The Downside to Virtues

This week, I am exploring various aspects of how language can fail us.

 

Virtues are to be celebrated, right? Love, loyalty, cheerfulness, focus, determination, commitment—all qualities that are rightly hailed and pointed to as solid behaviors and attitudes we should practice in our daily lives. Except when they’re not.

 

The moderate approach Julia Child so famously championed is equally applicable to these qualities. Anything that has the power to help and to heal also holds the power to harm. Focus can get warped into unyielding determination. Love can morph from supportive and gentle to blind and fanatical. Generosity can mutate into a distorted form of currying favor or holding power over someone. Employed as a shield against reality, cheerfulness has its drawbacks. Loyalty, well, loyalty can lead to the sacrifice of good people at the altar of a belief system or relationship that no longer fulfills its original promise.

 

Virtues, like anything else, get defined by the person holding them. While, at first glance, you & I may agree on what loyalty means and how it is demonstrated, generally speaking if you examine specific dilemmas, we are likely to diverge on its definition and how it is shown. Some people (unconsciously) hold strictly narcissistic definitions of such terms–loyalty means you are loyal to me and not vice versa—whereas others may believe that loyalty means fealty to a larger, archetypal definition that may not always serve the immediate interests of one individual or group.

 

Ok, so we have different ideas of what things mean, that’s par for the course, right? Well, yes, but it also serves to demonstrate how we can box ourselves in. Say, for instance, a person believes that determination is what has served them well in the past, so they continue to rely on this quality in their home and professional lives. If they carry this too far, such resolve morphs into something poisonous that its proponent doesn’t anticipate or register. It can trigger a type of blind willfulness that is the source of far more harm than if the person had simply eased back on their reliance of this quality. What served us so well is one instance may harm us in another.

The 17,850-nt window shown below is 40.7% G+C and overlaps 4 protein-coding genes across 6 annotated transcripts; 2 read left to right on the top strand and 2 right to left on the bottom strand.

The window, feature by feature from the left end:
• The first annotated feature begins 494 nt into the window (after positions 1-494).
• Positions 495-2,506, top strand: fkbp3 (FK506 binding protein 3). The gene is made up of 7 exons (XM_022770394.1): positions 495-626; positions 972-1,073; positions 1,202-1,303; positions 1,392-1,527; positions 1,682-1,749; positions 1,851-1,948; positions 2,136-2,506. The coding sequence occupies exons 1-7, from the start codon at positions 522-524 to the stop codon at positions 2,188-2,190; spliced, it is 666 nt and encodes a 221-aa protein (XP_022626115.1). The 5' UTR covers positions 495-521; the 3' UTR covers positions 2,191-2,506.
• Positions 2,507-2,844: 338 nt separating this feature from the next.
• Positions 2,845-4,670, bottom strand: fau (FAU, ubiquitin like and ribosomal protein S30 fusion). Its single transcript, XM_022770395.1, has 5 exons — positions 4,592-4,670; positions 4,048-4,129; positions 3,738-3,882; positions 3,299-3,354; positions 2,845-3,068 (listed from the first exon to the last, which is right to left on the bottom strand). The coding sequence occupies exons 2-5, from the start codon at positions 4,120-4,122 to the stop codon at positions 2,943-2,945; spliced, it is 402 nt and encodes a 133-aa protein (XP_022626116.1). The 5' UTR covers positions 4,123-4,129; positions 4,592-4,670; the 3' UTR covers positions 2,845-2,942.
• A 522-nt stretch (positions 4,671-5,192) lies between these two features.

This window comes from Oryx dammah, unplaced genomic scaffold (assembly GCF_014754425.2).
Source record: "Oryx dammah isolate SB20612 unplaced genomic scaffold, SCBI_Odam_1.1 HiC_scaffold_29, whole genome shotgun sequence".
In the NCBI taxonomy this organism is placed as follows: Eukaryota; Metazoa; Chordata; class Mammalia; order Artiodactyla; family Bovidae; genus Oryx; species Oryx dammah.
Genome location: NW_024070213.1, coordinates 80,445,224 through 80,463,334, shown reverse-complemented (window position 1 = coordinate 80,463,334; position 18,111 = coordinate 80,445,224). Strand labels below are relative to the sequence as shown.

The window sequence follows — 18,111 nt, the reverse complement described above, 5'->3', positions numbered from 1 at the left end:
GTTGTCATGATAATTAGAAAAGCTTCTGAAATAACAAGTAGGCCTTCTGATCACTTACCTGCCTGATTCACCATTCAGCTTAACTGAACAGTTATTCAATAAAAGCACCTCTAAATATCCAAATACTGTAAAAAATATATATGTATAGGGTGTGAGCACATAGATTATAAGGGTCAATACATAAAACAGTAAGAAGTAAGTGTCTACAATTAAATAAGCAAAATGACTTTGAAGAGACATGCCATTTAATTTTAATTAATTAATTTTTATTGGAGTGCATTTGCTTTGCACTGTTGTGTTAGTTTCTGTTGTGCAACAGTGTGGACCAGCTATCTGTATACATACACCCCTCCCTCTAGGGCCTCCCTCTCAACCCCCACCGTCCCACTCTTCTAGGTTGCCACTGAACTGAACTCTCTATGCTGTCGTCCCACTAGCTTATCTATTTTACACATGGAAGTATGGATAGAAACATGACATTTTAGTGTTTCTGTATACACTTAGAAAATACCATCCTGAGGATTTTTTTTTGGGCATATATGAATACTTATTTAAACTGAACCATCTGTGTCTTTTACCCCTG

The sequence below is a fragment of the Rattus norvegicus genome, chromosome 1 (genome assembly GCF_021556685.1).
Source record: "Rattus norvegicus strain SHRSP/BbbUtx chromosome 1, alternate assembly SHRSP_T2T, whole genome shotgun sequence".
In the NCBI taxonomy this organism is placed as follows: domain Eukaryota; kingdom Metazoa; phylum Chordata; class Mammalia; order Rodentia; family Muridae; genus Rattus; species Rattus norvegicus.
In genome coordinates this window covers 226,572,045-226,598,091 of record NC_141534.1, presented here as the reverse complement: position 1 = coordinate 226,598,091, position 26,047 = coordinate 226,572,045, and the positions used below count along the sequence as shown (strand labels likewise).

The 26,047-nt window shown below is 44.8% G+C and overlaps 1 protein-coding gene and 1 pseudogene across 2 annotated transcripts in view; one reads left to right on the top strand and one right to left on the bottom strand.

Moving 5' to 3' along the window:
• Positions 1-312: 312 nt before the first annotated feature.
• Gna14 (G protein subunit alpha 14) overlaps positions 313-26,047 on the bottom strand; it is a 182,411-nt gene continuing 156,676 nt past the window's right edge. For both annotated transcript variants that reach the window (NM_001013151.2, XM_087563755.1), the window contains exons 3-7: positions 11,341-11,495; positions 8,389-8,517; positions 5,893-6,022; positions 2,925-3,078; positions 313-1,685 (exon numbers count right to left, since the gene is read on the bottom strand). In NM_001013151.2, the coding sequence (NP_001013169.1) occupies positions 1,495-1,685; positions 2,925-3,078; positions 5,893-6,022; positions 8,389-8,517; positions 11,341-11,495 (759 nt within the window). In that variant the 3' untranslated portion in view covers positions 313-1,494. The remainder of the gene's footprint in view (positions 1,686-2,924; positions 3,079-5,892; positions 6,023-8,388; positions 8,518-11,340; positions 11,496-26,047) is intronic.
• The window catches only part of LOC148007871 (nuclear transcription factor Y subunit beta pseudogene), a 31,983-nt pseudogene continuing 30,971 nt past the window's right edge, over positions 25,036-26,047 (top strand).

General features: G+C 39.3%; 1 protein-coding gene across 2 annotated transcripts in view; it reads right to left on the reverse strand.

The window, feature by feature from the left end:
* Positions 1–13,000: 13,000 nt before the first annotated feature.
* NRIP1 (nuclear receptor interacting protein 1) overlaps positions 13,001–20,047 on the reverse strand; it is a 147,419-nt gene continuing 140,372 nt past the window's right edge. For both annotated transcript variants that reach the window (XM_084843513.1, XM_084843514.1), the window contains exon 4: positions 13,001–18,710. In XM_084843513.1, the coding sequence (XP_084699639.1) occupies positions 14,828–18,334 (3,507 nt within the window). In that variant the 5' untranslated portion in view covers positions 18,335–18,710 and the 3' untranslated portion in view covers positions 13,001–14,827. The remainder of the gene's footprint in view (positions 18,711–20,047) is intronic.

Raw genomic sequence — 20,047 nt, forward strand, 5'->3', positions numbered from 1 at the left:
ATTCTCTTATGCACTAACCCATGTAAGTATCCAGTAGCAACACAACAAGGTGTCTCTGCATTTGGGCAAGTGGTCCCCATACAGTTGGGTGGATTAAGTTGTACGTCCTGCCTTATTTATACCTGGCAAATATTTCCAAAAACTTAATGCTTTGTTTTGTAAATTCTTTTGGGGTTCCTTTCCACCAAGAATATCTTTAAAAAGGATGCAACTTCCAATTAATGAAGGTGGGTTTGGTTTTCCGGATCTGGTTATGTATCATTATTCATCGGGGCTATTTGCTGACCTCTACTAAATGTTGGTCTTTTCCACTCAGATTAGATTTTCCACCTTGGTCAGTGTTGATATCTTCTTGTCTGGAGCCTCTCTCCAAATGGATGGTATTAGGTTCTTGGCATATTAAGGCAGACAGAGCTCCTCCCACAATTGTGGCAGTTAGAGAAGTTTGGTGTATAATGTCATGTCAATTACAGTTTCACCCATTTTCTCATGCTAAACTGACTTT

The reason this is so confusing is that, by nature, humans are pattern seekers. We learn by identifying precedents and then behave accordingly. So, it’s natural to deem an approach that served us well in the past will continue to do so. Figuring our way through this gets even trickier when the circumstances change only slightly. For instance, when I was at the office, my focus and obsessiveness helped me accomplish a mountain of work when we were particularly short staffed. But when we got some help, I continued this behavior despite the fact that there were more people I needed to communicate with—I was no longer a one man operation, so what helped me through a particular pinch was not useful as the dynamics changed.

 

Mine is an obvious example compared to many that you may be facing. For instance, when dealing with a longstanding relationship which is now undergoing duress as you or your partner evolve, you may decide how to behave based on your definition of loyalty. But to what are you loyal? The person? The relationship? Yourself? Your assets? What exactly is it you’re loyal to? Does it make sense to be loyal to a person or relationship the nature of which has changed irrevocably? It’s not that we shouldn’t continue to champion our commitments, but I urge you to do so thoughtfully. You need to know what it is you’re doing! It’s way too tempting to behave in a rote manner, applauding ourselves for our stalwart virtue.

 

To pull the camera back in a slightly less threatening way, can you think of someone who is unfailingly cheery to the extent that they are checked out from real world consequences? “Oh, it’ll all work out,” they trill. Don’t get me wrong, it’s a wonderful, important quality to be cheerful—far better than the opposite—but everything in moderation. I say all this because virtues can be a slippery slope when we get too deeply committed into championing them. Think about a belief you hold dear and that you work at integrating into your daily life—is there an instance when, perhaps, it didn’t serve you as well as you hoped? The trap of black and white thinking lays in unexpected places.

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